January 24, 2020: Cardiovascular Trials Over 2 Decades: Progress on Pragmatism? (Justin A. Ezekowitz, MBBCh, MSc)


Justin A. Ezekowitz, MBBCh, MSc
Professor, Department of Medicine
Co-Director, Canadian VIGOUR Centre
Director, Cardiovascular Research, University of Alberta
Cardiologist, Mazankowski Alberta Heart Institute


Cardiovascular Trials Over 2 Decades: Progress on Pragmatism?


Pragmatic clinical trials; PRECIS-2; Cardiovascular trials; Enrollment of women

Key Points

  • Pragmatic clinical trials are “designed for the primary purpose of informing decision-makers regarding the comparative balance of benefits, burdens and risks of a biomedical or behavioral health intervention at the individual or population level” (Califf & Sugarman, 2015).
  • This study examined how pragmatic or explanatory cardiovascular (CV) randomized controlled trials are; whether the level of pragmatism in CV trials has changed over 2 decades; and whether the proportion of women enrolled in CV trials has changed over 2 decades.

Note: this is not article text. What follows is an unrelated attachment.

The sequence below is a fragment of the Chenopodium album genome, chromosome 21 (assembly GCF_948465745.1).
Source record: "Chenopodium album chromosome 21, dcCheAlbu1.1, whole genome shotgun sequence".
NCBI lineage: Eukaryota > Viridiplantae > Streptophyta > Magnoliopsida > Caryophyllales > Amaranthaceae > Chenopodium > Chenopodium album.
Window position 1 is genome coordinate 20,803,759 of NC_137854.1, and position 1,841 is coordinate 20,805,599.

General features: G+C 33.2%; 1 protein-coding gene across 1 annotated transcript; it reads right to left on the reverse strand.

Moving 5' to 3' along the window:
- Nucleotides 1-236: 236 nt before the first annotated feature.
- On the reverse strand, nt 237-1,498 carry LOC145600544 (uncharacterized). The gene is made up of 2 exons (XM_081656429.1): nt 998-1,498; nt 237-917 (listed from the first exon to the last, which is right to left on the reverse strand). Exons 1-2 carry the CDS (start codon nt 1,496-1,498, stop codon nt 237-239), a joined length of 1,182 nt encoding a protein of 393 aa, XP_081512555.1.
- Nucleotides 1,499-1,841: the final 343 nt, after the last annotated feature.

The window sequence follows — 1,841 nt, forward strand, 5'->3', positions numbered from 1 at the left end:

• No clinical trial is completely explanatory or pragmatic. In this study, trials that scored higher on pragmatism (using the PRECIS-2 tool) had more sites, a larger sample size, longer follow up, and mortality as a primary endpoint.

Discussion Themes

Randomized controlled trials that were published in general medicine journals scored higher in pragmatism than those published in CV journals. Pragmatism has increased over time in CV trials.

While women account for ~45% of the burden of CV diseases, they are underrepresented in CV randomized controlled trials, with less than one-third of trial participants. There was no difference between pragmatic trials and other trials in terms of women’s enrollment.

Initiatives that focus on patient, clinician, and trial design factors are needed to address the gender gap in trial enrollment.

Read more about the PRECIS-2 tool in the Living Textbook, and Dr. Ezekowitz’s research in Trends in the Explanatory or Pragmatic Nature of Cardiovascular Clinical Trials Over 2 Decades (JAMA Cardiology, 2019).

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